7 Reasons to eat more organic

Not just because you look around and see more people eating organic. Not just because you float on a vague idea of organic food being better or more fashionable. Do your reading. No time? Don’t worry, we’ll do it for you! Here are seven (our lucky number!) reasons taken from research into why organic is better. To sum it up: You are what you eat.

Reason 1: Reduce greenhouse gas emissions

Reason 2: Soil is life

In the same vein, the USDA Agricultural Research Service (ARS) studied the soil for nine years.(1) In short, they saw that conventional farming led to dead soil. This soil could not connect to anything. In other words, the soil scientist Dr. Elaine Ingham found that organic farming yields soil where you can find 600 million to 1 billion good bacteria in one teaspoon of soil. 15,000 different species of bacteria were represented. One teaspoon of conventionally farmed soil had just 100 good bacteria in it.(2)

That is to say, to return to Wendell Berry, organically farmed soil is soil that can be the great connector of lives. Above all, it can be the source of true and beautiful things.

Reason 3: Organic has healing antioxidants

Reason 4: Fake in, fake out

Reason 5: Organic allows more to flourish on farmland

“When you see the word organic on something, it means you’re eating food that’s more real.”

Reason 6: Pesticides are the true pests

Reason 7: A symptom of true health

Much is depleted while conventional farming maintains productivity. But there’s so much more to aim towards than productivity. There is richness, there is complexity. Left on their own, natural environmental balances can get us closer to true health. Organic farming allows that to happen more.(5) Again we cite Wendell Berry: soil is the healer, the restorer, and the resurrector. It is the only true symptom of true health.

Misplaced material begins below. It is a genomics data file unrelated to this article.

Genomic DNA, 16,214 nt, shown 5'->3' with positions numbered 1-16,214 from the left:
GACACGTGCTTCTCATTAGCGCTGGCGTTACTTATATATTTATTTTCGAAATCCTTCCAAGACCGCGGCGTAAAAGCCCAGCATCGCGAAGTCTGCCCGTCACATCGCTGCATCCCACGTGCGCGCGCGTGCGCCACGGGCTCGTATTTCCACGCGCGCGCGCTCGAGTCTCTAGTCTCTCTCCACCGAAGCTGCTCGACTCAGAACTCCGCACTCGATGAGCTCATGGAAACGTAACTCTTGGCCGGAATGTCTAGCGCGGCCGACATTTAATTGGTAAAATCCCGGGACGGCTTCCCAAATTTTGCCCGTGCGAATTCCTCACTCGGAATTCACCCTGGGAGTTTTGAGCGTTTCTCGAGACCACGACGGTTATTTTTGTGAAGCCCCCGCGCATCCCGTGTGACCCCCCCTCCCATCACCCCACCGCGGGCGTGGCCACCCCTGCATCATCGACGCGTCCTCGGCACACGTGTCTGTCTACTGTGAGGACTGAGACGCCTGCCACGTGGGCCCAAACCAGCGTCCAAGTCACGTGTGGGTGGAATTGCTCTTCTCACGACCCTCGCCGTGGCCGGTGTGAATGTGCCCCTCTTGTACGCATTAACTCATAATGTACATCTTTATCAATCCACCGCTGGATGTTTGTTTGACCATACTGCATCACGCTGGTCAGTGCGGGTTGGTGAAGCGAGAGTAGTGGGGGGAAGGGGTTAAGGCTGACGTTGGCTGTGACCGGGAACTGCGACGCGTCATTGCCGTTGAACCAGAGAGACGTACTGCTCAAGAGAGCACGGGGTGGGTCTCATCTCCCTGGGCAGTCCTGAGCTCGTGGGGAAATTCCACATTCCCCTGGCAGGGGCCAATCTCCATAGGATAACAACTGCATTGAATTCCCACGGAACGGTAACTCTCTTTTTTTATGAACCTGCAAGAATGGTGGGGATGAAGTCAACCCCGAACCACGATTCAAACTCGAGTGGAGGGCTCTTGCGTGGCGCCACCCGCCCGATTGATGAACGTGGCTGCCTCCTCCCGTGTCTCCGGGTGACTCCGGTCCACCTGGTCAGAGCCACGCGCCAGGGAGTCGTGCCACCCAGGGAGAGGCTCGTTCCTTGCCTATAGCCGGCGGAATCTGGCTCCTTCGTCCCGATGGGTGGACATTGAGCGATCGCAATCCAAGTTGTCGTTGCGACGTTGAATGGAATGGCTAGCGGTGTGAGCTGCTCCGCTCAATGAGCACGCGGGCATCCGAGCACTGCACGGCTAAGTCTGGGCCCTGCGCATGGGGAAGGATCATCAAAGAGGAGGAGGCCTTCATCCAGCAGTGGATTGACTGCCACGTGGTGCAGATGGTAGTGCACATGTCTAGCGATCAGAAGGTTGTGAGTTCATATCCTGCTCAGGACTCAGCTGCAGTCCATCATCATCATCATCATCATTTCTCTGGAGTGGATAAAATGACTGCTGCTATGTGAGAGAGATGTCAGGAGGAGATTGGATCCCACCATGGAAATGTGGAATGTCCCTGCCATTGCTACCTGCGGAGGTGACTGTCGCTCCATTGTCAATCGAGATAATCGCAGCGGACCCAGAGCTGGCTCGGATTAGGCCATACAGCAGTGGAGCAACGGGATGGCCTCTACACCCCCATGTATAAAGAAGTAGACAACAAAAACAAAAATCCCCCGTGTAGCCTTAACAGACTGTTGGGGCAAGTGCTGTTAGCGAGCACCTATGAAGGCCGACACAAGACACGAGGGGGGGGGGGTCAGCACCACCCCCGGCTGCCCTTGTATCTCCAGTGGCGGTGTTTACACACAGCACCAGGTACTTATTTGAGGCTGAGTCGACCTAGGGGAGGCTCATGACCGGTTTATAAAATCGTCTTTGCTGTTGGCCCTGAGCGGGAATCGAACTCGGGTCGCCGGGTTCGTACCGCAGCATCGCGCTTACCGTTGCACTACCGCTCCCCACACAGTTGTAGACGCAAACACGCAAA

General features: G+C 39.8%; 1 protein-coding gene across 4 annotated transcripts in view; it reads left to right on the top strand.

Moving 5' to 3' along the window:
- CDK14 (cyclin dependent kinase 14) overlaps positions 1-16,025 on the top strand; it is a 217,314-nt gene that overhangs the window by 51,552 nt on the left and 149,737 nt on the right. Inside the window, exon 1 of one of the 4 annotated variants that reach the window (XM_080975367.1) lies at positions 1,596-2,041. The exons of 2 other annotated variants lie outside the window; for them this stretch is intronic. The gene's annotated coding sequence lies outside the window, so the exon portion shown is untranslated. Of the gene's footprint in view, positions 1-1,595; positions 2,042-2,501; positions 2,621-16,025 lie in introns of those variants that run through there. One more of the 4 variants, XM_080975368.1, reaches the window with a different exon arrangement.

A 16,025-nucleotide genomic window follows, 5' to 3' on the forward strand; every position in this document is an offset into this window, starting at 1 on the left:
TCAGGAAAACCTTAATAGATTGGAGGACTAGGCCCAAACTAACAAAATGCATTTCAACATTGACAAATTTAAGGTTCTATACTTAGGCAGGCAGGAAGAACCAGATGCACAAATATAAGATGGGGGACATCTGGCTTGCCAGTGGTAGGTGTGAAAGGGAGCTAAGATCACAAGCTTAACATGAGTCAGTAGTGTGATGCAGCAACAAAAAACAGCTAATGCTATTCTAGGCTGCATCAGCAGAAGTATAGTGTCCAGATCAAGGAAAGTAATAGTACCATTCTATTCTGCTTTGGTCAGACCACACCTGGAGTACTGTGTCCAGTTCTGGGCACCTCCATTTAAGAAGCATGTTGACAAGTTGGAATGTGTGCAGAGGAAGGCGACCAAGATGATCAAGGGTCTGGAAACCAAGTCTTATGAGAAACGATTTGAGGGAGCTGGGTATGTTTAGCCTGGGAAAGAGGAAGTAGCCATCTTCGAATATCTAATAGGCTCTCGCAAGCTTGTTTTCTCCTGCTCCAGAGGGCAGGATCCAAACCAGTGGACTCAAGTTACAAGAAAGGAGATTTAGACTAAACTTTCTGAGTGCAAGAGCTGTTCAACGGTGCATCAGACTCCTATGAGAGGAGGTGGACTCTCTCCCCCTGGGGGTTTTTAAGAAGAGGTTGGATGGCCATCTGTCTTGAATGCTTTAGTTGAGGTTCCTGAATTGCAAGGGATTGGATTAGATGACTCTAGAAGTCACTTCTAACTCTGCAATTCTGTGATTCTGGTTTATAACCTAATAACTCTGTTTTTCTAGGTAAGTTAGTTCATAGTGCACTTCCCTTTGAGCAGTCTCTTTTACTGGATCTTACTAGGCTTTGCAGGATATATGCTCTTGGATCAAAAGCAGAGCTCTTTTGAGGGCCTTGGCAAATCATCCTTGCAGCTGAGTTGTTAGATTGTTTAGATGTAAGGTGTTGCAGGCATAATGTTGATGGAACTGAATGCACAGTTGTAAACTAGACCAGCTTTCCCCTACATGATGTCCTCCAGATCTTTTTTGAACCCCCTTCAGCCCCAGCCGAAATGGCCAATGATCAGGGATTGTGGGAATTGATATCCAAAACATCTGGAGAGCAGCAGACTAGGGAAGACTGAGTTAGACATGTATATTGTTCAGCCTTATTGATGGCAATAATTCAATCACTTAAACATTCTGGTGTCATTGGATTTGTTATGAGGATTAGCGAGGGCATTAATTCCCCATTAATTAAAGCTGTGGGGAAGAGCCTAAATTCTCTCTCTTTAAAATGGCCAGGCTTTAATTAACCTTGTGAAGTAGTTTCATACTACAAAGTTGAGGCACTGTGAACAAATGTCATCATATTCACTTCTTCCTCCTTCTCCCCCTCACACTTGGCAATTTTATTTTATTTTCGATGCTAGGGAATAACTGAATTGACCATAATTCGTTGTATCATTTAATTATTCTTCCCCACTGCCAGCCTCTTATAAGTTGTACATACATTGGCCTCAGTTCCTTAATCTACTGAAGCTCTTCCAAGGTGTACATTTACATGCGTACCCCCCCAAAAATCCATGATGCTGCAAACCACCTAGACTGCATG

So, there you have it. The lucky seven!

Related reading


(2) Ingham, E.R., “Review of the effects of twelve selected biocides on target and non-target soil organisms.” Crop Protection, 1985, https://www.soilfoodweb.com/.

(3) Baranski M et al, “Higher antioxidant and lower cadmium concentrations and lower incidence of pesticide residues in organically grown crops: a systematic literature review and meta-analyses.”, British Journal of Nutrition, 2014, https://bit.ly/2ILnOD9.

(4) EU Food Safety, https://bit.ly/2B9YrbT.

(5) Ingham, E.R., “Understanding the Soil Food Web with Dr. Elaine Ingham”, Oxford Real Farming 2015 conference keynote presentation, https://bit.ly/2IIJ2U0.



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